Draghi’s Yield Troubles May Ease With Some Help From Yellen

Will a More Hawkish Fed Help Central Banks?
  • Low bond yields restrict the ECB’s asset-purchase program
  • Any Fed hawkishness on Wednesday could push yields higher

As European Central Bank President Mario Draghi wonders how to keep his bond-buying program going, a little help from Janet Yellen might be welcome.

The Federal Reserve Chair will lead her colleagues to a U.S. interest-rate decision on Wednesday that has implications for the ECB’s plan to ensure its own quantitative-easing program has enough assets to buy. Even if Fed policy makers don’t raise rates immediately, any sign that they’re prepared to do so this year could lift global yields -- and that’s a bonus for the ECB.

Draghi’s pledge to spend 1.7 trillion euros ($1.9 trillion) on quantitative easing through March 2017, and to keep going if needed to revive inflation, faces a key problem: euro-area bond yields are so low that a significant portion of debt is ineligible for purchase under the ECB’s own rules. Fed hawkishness would help ease that constraint, and while the effect might be small, it could buy the Governing Council some time as it considers how to keep the program alive.

“A rate increase would be an expression of confidence,” said Stefan Schneider, chief international economist at Deutsche Bank AG in Frankfurt. “A slight increase in U.S. yields in response would also have an impact on the European bond market. It could help the ECB in increasing the pool of purchasable assets, but I wouldn’t be euphoric.”

Stronger Guidance

Almost 1.4 trillion euros of euro-area debt currently have a yield below the deposit rate of minus 0.4 percent, the minimum required for eligibility for QE. The rule is one of several created by the ECB to mitigate concern that it’s taking on too much risk or exceeding its mandate.

Hence the significance of the Fed decision. While U.S. officials will probably keep rates unchanged for the sixth consecutive meeting, they’ll also strengthen guidance about their intentions to raise borrowing costs soon, according to economists in a separate Bloomberg survey.

No Savior

Even so, Yellen can’t be Draghi’s savior. For a start, a sell-off in government bonds earlier this month is already waning ahead of the Sept. 20-21 meeting, for which futures traders are pricing in just a 20 percent chance of a rate hike. Recent readings from the U.S. economy have been mixed. Sales at U.S. retailers and factory output dropped more than forecast in August, while job gains continued. Inflation has been below the 2 percent target for more than four years.

That U.S. picture, adding to a global outlook clouded by the U.K.’s vote to quit the European Union and a bad-loan crisis in Italy, raises the risk that the ECB will need to do more on QE.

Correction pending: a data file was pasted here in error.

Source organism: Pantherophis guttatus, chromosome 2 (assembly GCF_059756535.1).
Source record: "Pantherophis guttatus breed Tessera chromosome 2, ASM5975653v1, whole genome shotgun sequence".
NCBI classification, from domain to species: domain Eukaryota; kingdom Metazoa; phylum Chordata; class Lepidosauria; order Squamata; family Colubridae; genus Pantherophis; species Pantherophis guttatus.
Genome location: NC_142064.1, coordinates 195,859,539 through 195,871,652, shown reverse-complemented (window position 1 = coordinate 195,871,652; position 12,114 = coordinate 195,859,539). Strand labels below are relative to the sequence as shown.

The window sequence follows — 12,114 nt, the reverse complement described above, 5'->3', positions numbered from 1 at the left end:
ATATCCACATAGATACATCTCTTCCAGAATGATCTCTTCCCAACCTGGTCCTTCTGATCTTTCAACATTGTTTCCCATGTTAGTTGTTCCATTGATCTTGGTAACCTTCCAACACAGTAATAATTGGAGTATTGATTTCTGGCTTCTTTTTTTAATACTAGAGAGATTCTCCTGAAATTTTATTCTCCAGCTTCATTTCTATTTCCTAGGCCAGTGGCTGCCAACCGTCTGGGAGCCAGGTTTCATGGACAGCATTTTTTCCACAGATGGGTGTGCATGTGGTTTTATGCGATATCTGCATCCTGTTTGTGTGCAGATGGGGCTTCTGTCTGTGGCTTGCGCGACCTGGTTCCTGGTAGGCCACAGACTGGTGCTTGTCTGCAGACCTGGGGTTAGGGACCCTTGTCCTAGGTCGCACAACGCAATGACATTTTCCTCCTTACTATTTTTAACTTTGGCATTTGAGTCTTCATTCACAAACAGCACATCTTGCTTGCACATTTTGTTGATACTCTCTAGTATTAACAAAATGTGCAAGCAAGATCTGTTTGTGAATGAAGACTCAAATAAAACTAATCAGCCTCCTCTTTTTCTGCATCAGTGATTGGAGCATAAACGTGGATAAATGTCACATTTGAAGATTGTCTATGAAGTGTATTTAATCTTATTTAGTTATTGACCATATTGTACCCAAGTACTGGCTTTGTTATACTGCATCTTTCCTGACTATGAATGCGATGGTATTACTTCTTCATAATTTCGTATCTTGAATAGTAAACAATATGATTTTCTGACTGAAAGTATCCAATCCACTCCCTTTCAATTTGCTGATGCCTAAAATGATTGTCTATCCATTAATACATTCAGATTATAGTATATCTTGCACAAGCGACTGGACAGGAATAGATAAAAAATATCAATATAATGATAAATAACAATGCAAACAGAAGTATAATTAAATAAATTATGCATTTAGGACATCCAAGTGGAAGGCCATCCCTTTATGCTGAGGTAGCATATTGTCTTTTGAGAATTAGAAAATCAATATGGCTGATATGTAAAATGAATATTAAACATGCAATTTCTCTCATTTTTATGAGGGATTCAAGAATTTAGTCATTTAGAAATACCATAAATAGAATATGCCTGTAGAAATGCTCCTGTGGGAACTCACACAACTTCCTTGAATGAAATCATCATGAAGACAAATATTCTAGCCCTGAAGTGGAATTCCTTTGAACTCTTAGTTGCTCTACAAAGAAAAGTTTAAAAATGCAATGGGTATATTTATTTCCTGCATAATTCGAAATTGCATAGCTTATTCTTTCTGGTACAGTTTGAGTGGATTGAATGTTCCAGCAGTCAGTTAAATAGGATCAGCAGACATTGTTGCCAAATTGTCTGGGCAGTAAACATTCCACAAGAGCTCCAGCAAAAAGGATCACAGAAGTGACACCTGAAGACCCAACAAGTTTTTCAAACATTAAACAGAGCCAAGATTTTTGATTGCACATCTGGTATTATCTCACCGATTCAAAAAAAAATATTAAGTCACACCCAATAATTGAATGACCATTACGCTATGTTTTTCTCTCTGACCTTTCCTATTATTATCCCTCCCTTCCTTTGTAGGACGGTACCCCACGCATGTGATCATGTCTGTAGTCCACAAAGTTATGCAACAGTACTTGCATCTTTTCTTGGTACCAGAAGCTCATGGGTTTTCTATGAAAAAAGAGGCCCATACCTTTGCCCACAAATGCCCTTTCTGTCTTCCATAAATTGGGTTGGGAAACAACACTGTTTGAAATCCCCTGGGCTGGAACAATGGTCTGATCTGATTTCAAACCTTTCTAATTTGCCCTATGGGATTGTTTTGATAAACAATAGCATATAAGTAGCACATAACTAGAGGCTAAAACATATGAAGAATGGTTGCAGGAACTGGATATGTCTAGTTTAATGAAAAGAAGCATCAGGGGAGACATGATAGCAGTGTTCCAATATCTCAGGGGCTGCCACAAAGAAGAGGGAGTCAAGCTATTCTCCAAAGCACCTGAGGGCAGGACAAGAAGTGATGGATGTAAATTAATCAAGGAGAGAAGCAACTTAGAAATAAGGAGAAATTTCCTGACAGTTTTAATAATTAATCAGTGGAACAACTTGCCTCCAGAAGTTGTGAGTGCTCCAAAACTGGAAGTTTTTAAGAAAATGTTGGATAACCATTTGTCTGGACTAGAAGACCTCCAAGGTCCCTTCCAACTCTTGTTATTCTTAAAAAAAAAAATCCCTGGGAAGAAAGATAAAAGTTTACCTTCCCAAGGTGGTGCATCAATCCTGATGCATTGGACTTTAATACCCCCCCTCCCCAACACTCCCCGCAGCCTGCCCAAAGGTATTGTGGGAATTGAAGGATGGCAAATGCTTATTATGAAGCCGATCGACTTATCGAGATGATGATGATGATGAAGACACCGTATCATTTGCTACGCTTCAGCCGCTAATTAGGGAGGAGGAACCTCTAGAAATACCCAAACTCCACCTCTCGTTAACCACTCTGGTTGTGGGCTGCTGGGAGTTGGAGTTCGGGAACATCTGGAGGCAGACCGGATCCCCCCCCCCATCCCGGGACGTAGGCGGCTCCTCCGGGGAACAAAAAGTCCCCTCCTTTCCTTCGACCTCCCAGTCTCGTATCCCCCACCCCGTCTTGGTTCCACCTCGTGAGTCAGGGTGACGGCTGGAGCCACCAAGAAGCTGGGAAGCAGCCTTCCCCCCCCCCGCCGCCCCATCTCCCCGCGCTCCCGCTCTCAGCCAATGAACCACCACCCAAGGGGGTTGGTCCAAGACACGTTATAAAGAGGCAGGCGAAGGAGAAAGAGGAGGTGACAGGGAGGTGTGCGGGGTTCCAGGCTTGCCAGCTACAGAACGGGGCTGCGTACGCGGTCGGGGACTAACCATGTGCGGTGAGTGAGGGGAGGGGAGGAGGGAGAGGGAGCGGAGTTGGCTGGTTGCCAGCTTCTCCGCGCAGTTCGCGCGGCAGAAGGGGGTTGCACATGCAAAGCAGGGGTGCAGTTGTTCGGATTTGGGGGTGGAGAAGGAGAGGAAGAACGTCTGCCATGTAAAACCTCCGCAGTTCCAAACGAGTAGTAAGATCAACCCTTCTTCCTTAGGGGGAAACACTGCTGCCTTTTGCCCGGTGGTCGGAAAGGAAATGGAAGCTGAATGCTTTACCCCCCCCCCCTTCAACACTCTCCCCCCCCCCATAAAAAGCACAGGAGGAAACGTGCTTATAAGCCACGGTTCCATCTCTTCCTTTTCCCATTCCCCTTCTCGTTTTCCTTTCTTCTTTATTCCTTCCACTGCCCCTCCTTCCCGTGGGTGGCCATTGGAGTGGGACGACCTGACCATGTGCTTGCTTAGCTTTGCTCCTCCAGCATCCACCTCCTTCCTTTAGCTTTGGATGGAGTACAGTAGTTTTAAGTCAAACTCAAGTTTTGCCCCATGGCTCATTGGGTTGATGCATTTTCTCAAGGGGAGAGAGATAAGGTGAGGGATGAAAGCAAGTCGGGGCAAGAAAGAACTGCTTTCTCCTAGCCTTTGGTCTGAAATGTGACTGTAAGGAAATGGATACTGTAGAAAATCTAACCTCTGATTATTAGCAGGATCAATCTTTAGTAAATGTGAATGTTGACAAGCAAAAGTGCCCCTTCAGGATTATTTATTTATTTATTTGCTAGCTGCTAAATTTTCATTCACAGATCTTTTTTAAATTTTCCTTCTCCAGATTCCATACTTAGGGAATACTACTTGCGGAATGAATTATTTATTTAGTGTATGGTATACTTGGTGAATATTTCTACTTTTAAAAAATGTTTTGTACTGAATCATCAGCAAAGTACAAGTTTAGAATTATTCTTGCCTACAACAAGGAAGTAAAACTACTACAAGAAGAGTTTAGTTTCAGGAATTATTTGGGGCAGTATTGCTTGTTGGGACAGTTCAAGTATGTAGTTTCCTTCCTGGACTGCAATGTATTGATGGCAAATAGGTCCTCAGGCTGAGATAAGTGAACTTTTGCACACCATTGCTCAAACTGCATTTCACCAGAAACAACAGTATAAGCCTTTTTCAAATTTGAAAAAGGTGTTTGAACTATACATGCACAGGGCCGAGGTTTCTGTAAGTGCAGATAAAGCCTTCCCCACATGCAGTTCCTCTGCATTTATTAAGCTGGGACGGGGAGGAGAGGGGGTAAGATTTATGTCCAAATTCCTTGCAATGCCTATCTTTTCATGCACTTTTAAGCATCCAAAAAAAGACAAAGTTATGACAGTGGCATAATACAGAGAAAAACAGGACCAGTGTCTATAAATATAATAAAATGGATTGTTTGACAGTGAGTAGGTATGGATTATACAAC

“If they’re sitting there hoping that the Fed is going to solve the scarcity problem they’re kidding themselves,” said Richard Barwell, an economist at BNP Paribas Investment Partners in London. “The ECB will have to pick their poison: What’s the least unattractive option?”

Another central bank to watch is the Bank of Japan on the same day, several hours before the Fed, when officials will give the results of a review of their ultra-loose monetary stance. The uncertainty surrounding that decision has the potential to roil bond markets.

After the last policy meeting on Sept. 8, Draghi said that the central bank’s committees have been given a “full mandate” to consider how to improve the implementation of QE under what he called the “new constellation” of rates.

Council Debates

Yet that evaluation could provoke fractious debates in the Governing Council. Bundesbank President Jens Weidmann and Executive Board member Sabine Lautenschlaeger -- both from Germany -- have already warned against deviating from the capital key, a stipulation that purchases are allocated roughly proportional to the size of each economy.

Another solution, seen as gaining traction with policy makers, is to scrap the rule on minimum yields. While that might expose national central banks to losses, they could make them up elsewhere.

The day after Draghi spoke, Governing Council member Ilmars Rimsevics said the QE review will last until December. That’s just three months before the current buying schedule expires, and suggests that no new stimulus measures will be announced at the next meeting in October. Disappointed investors have sold off euro-area bonds since Sept. 8, ironically pushing up yields and reducing the probability that the central bank will run out of eligible assets.

The risk though is that disappointment will turn into nervousness and market tensions severe enough to hurt the euro-area recovery. Economists surveyed by Bloomberg see an extension of QE as inevitable, even if only to avoid an abrupt halt by gradually reducing purchases.

“If yields stay where they are and the ECB doesn’t extend QE, it would probably be able to just about finish its program,” said Michael Schubert, an economist at Commerzbank AG in Frankfurt. “But because nobody expects the ECB to stop purchases abruptly, with the weakest form of extension being tapering, they need to do something.”

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